“It’s almost criminal how much people love crime dramas. But because they do, and because franchises are a solid bet, here’s “Criminal Minds: Evolution” on Paramount+. Joe Mantegna, AJ Cook, Kirsten Vangsness and Aisha Tyler are among those reprising their original “Criminal Minds” roles in the spinoff. The mission of the FBI’s elite criminal profilers: track down a network of serial killers formed during the pandemic. The series debuts with two episodes on Thursday as the Thanksgiving hunter.

— Lynn Elber, AP Television Writer

“Look, you’re gonna need a way to get the stuffing out of here after this Thanksgiving. So why not organize an international dance party with friends from all over the world? Ubisoft’s “Just Dance 2023” promises a new online mode that will let you lose weight with up to five other friends. This year’s release features the usual mix of current hitmakers like BTS, Dua Lipa, Harry Styles, and Doja Cat. There’s something for the geezers, too: The party didn’t begin until Grandpa showed his steps to The Trammps’ “Disco Inferno.” It is available Tuesday on Nintendo Switch, PlayStation 5 and Xbox X/S.

– We all grew up hearing about Old West outlaws like Jesse James and Billy the Kid, but somehow the storytellers left out the real bad guys: vampires. Focus Entertainment and Polish studio Flying Wild Hog aim to correct this omission with “Evil West”. The varmints here are faster, meaner, and thirstier than any gunslinger you’d expect to encounter in a dusty saloon. Luckily, the heroes’ weapons – like a flamethrower and an electrified gauntlet – are more powerful than your standard six-shot. Tuesday, “Evil West” arrives on PlayStation 5, PlayStation 4, Xbox X / S, Xbox One and PC.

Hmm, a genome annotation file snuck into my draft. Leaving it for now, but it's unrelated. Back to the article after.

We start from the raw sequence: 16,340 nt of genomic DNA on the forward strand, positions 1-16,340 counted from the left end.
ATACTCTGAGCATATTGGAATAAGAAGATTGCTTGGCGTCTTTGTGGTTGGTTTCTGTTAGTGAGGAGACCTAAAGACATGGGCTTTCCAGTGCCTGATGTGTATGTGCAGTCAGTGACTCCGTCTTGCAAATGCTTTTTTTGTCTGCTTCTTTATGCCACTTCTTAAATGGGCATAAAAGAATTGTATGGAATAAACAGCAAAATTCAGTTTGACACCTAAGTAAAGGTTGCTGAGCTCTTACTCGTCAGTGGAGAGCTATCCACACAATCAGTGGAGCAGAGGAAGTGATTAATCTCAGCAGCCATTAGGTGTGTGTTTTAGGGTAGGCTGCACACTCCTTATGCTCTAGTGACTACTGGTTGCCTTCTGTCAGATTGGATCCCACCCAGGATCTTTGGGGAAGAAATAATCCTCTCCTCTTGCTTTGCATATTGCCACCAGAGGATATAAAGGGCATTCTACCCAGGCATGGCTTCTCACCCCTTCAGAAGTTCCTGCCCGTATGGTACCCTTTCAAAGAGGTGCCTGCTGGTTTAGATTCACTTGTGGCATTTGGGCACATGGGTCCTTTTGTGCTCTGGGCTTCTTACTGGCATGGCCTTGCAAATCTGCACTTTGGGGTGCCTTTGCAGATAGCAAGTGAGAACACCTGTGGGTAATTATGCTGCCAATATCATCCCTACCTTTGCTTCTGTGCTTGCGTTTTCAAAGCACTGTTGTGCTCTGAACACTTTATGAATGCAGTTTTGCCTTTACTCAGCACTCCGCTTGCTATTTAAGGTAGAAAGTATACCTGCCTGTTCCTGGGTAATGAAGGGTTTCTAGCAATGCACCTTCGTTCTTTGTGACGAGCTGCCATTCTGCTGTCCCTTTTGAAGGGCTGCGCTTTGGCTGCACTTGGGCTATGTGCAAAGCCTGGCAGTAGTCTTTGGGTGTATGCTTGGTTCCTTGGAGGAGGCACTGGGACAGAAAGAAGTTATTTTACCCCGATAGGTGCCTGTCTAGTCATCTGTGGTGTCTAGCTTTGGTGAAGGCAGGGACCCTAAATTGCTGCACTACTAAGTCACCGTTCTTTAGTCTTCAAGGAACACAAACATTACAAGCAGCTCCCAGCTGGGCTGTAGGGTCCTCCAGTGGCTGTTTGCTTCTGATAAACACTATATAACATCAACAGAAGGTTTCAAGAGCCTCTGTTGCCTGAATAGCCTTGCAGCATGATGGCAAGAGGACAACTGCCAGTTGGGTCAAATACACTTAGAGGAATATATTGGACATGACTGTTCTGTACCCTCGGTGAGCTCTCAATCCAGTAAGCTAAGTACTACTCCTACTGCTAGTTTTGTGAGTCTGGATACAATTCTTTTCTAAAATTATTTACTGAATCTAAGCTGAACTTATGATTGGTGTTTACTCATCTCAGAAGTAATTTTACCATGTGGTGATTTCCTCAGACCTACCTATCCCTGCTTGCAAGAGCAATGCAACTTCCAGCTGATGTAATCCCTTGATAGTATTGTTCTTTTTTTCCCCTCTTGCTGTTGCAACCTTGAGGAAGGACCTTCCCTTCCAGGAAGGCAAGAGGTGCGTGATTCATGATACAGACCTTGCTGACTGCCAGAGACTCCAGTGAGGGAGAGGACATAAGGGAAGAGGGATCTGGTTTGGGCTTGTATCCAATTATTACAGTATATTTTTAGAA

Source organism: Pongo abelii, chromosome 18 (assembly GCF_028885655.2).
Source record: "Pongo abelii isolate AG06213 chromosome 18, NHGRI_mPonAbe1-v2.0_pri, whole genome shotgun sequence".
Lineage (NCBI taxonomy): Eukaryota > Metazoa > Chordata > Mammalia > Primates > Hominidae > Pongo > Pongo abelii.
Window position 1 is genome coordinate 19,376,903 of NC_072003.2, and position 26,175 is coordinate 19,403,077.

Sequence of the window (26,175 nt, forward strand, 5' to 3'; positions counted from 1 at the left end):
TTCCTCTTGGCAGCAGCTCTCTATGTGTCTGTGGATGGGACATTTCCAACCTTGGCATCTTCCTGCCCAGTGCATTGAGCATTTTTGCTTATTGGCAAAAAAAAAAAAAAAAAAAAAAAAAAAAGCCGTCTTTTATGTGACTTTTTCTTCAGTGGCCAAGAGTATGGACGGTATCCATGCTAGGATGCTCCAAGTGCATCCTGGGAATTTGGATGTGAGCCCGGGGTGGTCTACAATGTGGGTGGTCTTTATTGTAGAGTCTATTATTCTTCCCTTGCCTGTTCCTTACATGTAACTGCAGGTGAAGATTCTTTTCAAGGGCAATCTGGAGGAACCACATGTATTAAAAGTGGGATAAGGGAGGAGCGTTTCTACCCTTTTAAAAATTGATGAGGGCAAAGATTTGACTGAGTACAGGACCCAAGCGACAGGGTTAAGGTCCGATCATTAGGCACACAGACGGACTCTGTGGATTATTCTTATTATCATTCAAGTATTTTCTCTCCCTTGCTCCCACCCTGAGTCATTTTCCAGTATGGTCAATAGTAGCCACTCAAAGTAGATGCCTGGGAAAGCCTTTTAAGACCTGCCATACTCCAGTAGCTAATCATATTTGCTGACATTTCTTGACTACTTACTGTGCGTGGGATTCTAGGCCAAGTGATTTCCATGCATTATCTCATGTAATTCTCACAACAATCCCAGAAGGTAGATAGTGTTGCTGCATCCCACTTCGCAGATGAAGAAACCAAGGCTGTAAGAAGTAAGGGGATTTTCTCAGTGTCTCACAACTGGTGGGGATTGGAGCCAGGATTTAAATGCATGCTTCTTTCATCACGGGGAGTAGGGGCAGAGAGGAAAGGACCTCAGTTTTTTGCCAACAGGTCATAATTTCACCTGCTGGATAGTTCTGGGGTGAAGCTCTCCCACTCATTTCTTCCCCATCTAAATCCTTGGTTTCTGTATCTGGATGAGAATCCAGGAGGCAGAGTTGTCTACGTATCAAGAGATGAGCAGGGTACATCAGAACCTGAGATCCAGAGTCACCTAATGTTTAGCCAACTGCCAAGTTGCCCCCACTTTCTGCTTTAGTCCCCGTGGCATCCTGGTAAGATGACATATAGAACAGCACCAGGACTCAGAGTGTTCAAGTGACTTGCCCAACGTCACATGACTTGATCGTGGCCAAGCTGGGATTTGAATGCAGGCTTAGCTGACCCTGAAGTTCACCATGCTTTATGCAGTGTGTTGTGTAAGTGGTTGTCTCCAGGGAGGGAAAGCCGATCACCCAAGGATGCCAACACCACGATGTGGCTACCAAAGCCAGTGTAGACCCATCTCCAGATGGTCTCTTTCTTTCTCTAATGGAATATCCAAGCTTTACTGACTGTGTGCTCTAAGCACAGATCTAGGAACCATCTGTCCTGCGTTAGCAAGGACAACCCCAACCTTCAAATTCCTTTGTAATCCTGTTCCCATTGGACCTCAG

Find AP’s entertainment coverage here: https://apnews.com/apf-entertainment.


[ad_2]
Source link

]]>
IDA Member Spotlight: Miroslava Gonzalez Coronado https://ghostsofabughraib.org/ida-member-spotlight-miroslava-gonzalez-coronado/ Thu, 17 Nov 2022 23:58:38 +0000 https://ghostsofabughraib.org/ida-member-spotlight-miroslava-gonzalez-coronado/ [ad_1] Miroslava is an indigenous Mexican-American mother and storyteller on a journey to claim her indigeneity. Throughout his life, Miros’ insatiable curiosity was nurtured by the wealth of oral culture and traditions handed down by his ancestors. As such, she has always been a storyteller with a desire to share stories that reflect her cultural […]]]>

[ad_1]

Miroslava is an indigenous Mexican-American mother and storyteller on a journey to claim her indigeneity. Throughout his life, Miros’ insatiable curiosity was nurtured by the wealth of oral culture and traditions handed down by his ancestors. As such, she has always been a storyteller with a desire to share stories that reflect her cultural richness, a point of view integral to the world and our humanity, though often vastly underrepresented.